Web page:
Sunday, January 16, 2011

How elite is Tampa Bay?


As I alluded to a few days ago, I was going to compare Tampa Bay with some of the other top teams in the NHL because the Lightning seems to have way more blowout losses or losses to bad teams than any other team, yet they're currently second in the East. So I went all NiNY on your asses and geeked out the numbers.

The criteria: I picked the top four teams in each conference to use for comparison. A "bad loss" is defined as a loss to what is currently a non-playoff team. A "ghastly loss" is a loss of three goals or more to a non-playoff team. Standings are as of 3 p.m. ET on Jan. 16. And frankly, this list could be a lot different in a couple days given the massive turnover potential in the West.

Philadelphia (28-11-5)
Losses by 3+ goals: 6 (5-1 Pittsburgh, 3-0 Montreal, 3-0 Boston, 5-0 Florida, 6-2 Vancouver, 5-2 Anaheim)
Bad losses: 6 (2-1 OT St. Louis, 2-1 Columbus, 3-2 SO Calgary, 2-1 SO New Jersey, 5-4 SO San Jose, 5-0 Florida)
Ghastly losses: 1 (5-0 Florida)
Total: 13

Boston (24-13-7)
Losses by 3+ goals: 4 (5-2 Phoenix, 3-0 Carolina, 4-1 Atlanta, 3-0 Anaheim)
Bad losses: 8 (2-1 SO St. Louis, 2-0 Ottawa, 4-3 SO Los Angeles, 3-0 Carolina, 3-2 SO Toronto, 3-2 Buffalo, 7-6 SO Buffalo, 3-1 Minnesota)
Ghastly losses: 1 (3-0 Carolina)
Total: 13

Pittsburgh (28-14-4)
Losses by 3+ goals: 4 (5-2 Dallas, 7-4 Boston, 4-1 Rangers, 4-0 Minnesota)
Bad losses: 5 (4-3 Toronto, 1-0 OT St. Louis, 3-1 Ottawa, 2-1 SO Islanders, 4-0 Minnesota)
Ghastly losses: 1 (4-0 Minnesota)
Total: 10

(Note: This isn't nearly as ugly as I thought it was going to be. It makes me think I made a mistake.)

Vancouver (29-9-6)
Losses by 3+ goals: 3 (4-1 Los Angeles, 6-2 Minnesota, 7-1 Chicago)
Bad losses: 5 (2-1 SO Los Angeles, 4-1 Los Angeles, 6-2 Minnesota, 4-3 OT Buffalo, 3-2 St. Louis)
Ghastly losses: 2 (4-1 Los Angeles, 6-2 Minnesota)
Total: 10

Detroit (28-11-6)
Losses by 3+ goals: 5 (4-1 Dallas, 5-1 Atlanta, 5-2 San Jose, 5-0 Los Angeles, 4-1 Chicago)
Bad losses: 7 (4-3 OT Minnesota, 3-2 OT Los Angeles, 5-2 San Jose, 5-0 Los Angeles, 4-3 St. Louis, 4-3 OT Islanders, 3-2 SO Columbus)
Ghastly losses: 2 (5-2 San Jose, 5-0 Los Angeles)
Total: 14

(Note: The 5-0 loss to the Kings was a 51-save shutout by Jonathan Quick. Sometimes you just have to tip your hat to a goalie.)

Dallas (27-13-5)
Losses by 3+ goals: 7 (5-2 Anaheim, 5-2 Los Angeles, 5-0 Colorado, 4-1 Toronto, 5-2 Phoenix, 7-3 Detroit, 4-1 Vancouver)
Bad losses: 6 (5-2 Los Angeles, 3-1 Los Angeles, 4-1 Toronto, 3-2 SO Columbus, 4-3 OT San Jose, 3-2 SO Calgary)
Ghastly losses: 2 (5-2 Los Angeles, 4-1 Toronto)
Total: 15

Phoenix (23-13-9)
Losses by 3+ goals: 8 (3-0 Boston, 5-2 Ottawa, 3-0 Tampa Bay, 6-3 Dallas, 3-0 Nashville, 3-0 New Jersey, 6-1 Pittsburgh, 4-1 San Jose)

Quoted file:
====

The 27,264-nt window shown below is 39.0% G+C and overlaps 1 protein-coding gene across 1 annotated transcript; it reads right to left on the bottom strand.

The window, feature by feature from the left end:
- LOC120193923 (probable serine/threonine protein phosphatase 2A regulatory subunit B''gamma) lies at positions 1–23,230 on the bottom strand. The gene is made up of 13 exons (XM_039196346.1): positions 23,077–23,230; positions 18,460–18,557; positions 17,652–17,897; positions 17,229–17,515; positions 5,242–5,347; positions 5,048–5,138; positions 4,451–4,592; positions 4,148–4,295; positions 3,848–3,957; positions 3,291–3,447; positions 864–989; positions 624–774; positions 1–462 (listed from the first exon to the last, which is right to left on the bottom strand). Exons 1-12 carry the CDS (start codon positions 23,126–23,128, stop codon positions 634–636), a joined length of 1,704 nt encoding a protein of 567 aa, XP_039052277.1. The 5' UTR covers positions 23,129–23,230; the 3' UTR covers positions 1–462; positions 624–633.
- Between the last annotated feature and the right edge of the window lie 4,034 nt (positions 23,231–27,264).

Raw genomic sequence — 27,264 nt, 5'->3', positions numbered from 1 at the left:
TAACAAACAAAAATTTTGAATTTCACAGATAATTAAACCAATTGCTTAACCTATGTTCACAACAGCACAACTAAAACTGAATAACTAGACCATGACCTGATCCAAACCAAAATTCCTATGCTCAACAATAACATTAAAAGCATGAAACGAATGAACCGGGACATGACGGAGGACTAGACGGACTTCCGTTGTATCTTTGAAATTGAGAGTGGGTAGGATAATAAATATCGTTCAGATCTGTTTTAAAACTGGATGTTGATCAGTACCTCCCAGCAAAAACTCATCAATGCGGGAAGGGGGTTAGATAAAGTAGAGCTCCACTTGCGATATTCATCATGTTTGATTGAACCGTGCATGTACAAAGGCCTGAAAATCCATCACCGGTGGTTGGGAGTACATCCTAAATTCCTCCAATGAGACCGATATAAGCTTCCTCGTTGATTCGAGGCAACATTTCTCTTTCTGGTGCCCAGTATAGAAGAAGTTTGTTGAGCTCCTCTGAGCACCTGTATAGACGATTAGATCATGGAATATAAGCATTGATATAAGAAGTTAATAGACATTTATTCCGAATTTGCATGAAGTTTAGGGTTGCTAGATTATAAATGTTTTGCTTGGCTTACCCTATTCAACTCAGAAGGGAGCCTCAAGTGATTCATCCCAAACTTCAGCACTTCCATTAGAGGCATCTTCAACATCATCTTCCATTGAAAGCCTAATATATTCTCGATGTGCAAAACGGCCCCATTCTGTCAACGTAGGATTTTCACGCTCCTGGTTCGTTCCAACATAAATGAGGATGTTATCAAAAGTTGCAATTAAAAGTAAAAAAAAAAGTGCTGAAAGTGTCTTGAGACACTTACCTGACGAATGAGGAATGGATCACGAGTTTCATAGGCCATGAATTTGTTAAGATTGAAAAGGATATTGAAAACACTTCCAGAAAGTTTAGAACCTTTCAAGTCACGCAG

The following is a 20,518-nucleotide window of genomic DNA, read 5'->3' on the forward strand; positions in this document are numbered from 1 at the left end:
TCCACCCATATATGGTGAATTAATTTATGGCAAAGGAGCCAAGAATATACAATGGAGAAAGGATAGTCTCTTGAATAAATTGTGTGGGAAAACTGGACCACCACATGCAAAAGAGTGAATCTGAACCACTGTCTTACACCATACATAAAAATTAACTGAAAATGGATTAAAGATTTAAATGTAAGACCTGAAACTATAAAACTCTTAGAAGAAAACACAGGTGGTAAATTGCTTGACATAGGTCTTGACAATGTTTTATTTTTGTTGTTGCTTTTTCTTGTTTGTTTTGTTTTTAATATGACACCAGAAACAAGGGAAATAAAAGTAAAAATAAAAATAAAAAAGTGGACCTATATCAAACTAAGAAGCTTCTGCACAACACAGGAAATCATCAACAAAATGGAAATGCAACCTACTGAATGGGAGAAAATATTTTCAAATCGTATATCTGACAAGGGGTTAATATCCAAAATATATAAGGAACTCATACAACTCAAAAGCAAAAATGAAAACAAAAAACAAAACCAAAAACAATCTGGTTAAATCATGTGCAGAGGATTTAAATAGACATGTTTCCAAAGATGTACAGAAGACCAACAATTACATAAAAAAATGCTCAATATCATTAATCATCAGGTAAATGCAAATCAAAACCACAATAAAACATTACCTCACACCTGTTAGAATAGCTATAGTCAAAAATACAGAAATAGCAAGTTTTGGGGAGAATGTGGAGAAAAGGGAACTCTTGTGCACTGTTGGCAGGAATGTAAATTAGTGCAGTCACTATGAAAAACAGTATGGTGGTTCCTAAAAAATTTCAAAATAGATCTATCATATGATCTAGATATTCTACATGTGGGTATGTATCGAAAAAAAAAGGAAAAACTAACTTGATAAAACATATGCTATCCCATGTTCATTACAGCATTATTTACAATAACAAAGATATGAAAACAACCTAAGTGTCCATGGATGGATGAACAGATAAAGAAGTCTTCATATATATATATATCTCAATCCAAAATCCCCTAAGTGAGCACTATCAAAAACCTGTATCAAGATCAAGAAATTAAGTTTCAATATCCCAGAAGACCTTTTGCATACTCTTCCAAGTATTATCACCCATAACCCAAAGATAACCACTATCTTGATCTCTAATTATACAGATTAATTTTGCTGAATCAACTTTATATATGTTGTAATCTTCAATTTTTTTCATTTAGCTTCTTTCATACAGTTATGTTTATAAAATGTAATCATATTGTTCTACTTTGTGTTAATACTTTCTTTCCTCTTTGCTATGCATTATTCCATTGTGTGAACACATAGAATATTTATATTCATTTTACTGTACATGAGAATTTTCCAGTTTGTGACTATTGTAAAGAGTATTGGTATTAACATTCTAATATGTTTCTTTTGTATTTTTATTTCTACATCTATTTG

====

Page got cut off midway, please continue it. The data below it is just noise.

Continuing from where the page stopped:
Bad losses: 7 (4-3 OT Carolina, 5-2 Ottawa, 2-1 SO Florida, 3-2 Minnesota, 4-3 St. Louis, 6-5 OT Minnesota, 2-1 OT Buffalo)
Ghastly losses: 1 (5-2 Ottawa)
Total: 16

How does Tampa Bay stack up?

Tampa Bay (26-15-5)
Losses by 3+ goals: 10 (6-0 Florida, 5-2 San Jose, 6-3 Washington, 5-1 Pittsburgh, 4-1 Minnesota, 6-0 Washington, 8-1 Boston, 8-1 Pittsburgh, 6-3 New Jersey, 5-2 New Jersey)
Bad losses: 12 (6-0 Florida, 3-2 OT Islanders, 1-0 Los Angeles, 5-2 San Jose, 4-1 Minnesota, 4-3 SO Florida, 4-2 Calgary, 4-3 SO Edmonton, 2-1 OT Islanders, 6-3 New Jersey, 5-2 New Jersey, 6-4 Carolina)
Ghastly losses: 5 (6-0 Florida, 5-2 San Jose, 4-1 Minnesota, 6-3 New Jersey, 5-2 New Jersey), and that's not counting the three other losses of six goals or more
Total: 27

Now, this system was as scientific as it gets. I should submit this for like, the Nobel Prize of Math, or something.

Anyway, let's pretend this all symbolizes something. So, what conclusions can we draw from this? First off, I'm pretty sure I typed "Minnesota" a lot. So you guys have that going for you, which is nice.

Tampa Bay might have Steven Stamkos and Martin St. Louis but that is a team with serious flaws. I don't know if it's having a first-year coach who hasn't been able to make necessary adjustments at times, or a lack of veteran leadership, or that no-name and apparently no-talent defense, or the continuing porous goaltending (the occasional Dwayne Roloson shutout aside.)

In his three Lightning wins, Roloson gave up a total of one goal. In his other three outings, he gave up 14 goals in just 100 minutes of playing time.

It's almost a wonder that Tampa Bay has managed to be atop the Southeast Division. And no, we can't say it's because that division sucks this year. Right now, that division has three playoff teams with Carolina knocking on the door (though the Hurricanes would likely knock out Atlanta.) The Northeast and Northwest divisions are arguably worse. And I'll point out that the Atlantic Division has two of the worst teams in the league, but it also has two of the best plus a third very good team in the Rangers.

I'm not saying the Lightning are going to be a favorable draw in the playoffs for anyone. But as they stand right now, they shouldn't inspire fear either.

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